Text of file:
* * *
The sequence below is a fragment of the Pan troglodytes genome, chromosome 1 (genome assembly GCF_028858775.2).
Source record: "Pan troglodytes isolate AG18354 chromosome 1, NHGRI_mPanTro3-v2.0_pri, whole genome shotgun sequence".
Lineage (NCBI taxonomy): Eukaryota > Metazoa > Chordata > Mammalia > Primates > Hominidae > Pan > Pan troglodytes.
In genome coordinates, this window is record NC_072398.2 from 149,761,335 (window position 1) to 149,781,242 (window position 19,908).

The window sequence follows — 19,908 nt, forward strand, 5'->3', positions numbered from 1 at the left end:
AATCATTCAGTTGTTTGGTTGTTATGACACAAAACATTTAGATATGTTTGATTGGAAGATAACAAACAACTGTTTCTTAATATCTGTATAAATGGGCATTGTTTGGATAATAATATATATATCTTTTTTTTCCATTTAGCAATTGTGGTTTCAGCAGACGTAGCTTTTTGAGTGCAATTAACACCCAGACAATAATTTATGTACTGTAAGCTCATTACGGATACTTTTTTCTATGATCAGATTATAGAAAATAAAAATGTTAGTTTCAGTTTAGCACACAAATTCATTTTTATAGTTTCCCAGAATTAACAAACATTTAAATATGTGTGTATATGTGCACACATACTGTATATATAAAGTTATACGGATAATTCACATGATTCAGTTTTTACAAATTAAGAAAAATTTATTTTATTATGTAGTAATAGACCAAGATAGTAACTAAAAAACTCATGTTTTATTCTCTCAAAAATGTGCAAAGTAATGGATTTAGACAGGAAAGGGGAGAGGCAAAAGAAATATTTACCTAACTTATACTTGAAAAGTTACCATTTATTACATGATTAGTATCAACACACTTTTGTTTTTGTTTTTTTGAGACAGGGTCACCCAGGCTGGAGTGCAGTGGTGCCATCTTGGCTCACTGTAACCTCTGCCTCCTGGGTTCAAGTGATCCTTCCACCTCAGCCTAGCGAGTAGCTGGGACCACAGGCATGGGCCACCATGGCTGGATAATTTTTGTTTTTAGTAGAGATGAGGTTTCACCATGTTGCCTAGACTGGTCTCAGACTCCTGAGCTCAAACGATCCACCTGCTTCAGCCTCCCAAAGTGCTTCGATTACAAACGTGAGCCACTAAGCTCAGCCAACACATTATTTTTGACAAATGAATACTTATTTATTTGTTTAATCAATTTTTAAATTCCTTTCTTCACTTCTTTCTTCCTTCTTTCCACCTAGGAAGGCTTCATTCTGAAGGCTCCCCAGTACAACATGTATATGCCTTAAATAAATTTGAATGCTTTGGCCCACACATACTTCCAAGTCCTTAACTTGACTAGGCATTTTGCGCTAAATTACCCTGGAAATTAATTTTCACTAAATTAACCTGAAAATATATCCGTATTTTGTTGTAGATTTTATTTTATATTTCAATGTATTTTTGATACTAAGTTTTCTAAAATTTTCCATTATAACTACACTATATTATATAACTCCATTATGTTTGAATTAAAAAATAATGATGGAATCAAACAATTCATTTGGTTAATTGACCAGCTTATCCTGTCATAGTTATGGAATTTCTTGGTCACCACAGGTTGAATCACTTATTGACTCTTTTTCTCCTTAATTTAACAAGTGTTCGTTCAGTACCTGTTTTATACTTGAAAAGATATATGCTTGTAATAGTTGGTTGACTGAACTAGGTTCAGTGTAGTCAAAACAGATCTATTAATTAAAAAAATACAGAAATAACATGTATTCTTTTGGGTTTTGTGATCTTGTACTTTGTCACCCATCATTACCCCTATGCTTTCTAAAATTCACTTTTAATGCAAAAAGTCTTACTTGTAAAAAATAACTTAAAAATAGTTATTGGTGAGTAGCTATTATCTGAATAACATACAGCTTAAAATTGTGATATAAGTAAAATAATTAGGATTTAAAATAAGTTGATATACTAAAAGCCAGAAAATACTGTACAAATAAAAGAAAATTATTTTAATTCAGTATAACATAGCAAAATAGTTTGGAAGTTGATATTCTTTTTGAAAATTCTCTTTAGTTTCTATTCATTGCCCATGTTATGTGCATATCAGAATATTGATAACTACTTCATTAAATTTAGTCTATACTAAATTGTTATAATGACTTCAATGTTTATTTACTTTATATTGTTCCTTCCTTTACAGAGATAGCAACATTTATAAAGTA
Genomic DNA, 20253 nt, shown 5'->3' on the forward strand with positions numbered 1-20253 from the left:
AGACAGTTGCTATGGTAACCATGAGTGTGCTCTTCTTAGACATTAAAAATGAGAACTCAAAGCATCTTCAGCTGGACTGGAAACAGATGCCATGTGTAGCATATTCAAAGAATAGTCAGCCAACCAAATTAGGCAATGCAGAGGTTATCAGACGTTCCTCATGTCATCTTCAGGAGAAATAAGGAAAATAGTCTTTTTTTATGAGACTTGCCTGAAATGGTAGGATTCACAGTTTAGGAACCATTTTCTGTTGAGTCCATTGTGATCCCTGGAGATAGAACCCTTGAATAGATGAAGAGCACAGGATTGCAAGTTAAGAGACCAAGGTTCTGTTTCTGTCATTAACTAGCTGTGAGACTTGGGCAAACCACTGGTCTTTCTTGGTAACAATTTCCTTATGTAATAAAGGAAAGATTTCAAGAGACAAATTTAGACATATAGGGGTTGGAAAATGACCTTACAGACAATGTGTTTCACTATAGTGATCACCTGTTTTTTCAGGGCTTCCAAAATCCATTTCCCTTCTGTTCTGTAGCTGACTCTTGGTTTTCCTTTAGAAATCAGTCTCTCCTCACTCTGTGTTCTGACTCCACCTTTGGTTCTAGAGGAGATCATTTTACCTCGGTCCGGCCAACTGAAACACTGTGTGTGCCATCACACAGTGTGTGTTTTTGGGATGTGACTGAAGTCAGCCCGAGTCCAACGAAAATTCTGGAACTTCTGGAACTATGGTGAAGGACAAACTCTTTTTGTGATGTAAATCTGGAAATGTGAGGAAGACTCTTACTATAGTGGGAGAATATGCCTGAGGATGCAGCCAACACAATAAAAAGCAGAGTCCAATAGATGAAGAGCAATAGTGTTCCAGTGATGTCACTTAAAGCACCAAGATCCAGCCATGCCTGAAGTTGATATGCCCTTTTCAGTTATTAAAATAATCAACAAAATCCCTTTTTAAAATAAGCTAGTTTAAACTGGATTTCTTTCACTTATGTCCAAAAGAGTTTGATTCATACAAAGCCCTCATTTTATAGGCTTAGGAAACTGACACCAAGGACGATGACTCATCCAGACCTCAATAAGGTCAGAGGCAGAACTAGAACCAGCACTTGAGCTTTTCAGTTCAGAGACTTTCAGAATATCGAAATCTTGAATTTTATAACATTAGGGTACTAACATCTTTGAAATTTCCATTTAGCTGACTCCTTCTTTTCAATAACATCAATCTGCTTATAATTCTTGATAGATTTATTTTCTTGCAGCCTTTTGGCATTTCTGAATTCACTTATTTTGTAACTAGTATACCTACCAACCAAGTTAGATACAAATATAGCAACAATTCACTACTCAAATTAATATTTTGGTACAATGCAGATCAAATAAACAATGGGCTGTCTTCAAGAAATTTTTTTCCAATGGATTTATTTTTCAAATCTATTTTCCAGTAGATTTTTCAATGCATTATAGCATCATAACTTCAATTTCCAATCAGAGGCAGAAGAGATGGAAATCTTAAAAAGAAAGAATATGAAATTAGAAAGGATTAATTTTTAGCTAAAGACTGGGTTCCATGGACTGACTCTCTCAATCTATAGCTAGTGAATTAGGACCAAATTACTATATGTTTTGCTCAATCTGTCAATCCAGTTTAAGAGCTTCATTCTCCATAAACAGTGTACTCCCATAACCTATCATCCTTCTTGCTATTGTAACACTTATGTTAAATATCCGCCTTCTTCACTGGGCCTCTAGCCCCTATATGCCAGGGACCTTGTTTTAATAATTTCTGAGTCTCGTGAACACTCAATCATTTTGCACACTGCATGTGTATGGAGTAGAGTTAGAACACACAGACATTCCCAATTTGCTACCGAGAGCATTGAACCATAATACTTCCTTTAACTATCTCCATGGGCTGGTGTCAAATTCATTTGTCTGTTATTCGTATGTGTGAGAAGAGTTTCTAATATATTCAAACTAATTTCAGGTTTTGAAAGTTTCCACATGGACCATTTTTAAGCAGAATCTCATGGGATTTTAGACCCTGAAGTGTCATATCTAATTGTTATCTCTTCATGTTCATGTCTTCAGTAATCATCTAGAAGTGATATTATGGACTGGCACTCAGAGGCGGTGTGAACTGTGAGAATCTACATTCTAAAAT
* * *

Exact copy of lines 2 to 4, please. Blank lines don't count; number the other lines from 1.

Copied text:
Source record: "Pan troglodytes isolate AG18354 chromosome 1, NHGRI_mPanTro3-v2.0_pri, whole genome shotgun sequence".
Lineage (NCBI taxonomy): Eukaryota > Metazoa > Chordata > Mammalia > Primates > Hominidae > Pan > Pan troglodytes.
In genome coordinates, this window is record NC_072398.2 from 149,761,335 (window position 1) to 149,781,242 (window position 19,908).